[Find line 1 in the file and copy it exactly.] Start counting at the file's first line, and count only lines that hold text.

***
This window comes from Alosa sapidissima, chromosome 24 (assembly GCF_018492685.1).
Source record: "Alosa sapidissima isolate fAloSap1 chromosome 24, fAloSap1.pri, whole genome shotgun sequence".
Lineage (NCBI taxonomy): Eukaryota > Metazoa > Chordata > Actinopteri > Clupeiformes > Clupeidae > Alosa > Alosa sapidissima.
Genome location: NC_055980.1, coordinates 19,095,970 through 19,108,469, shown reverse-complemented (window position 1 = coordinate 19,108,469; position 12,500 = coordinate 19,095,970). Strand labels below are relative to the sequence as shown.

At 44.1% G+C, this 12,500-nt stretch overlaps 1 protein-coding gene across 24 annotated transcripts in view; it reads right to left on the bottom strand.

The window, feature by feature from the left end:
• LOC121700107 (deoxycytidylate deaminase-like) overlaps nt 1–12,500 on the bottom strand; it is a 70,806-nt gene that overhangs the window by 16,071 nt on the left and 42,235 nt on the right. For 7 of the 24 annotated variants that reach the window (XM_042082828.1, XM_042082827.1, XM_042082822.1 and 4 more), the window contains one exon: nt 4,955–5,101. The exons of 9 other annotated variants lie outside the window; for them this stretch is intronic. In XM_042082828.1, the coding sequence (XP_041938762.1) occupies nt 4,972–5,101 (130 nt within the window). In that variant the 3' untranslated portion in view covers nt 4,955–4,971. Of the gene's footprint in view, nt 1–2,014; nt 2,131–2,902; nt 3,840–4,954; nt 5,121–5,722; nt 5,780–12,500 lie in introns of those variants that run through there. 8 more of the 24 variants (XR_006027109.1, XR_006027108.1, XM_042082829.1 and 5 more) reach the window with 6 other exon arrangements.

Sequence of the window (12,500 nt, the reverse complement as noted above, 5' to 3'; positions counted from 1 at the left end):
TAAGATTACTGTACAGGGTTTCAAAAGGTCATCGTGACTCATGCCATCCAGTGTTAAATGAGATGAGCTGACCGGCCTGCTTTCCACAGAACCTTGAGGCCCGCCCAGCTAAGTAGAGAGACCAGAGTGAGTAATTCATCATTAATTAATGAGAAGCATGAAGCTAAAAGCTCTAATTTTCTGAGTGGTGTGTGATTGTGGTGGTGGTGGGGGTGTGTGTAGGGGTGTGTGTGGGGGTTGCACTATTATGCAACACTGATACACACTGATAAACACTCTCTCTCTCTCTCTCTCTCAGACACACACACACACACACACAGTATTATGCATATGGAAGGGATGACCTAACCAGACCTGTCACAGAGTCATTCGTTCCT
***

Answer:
This window comes from Alosa sapidissima, chromosome 24 (assembly GCF_018492685.1).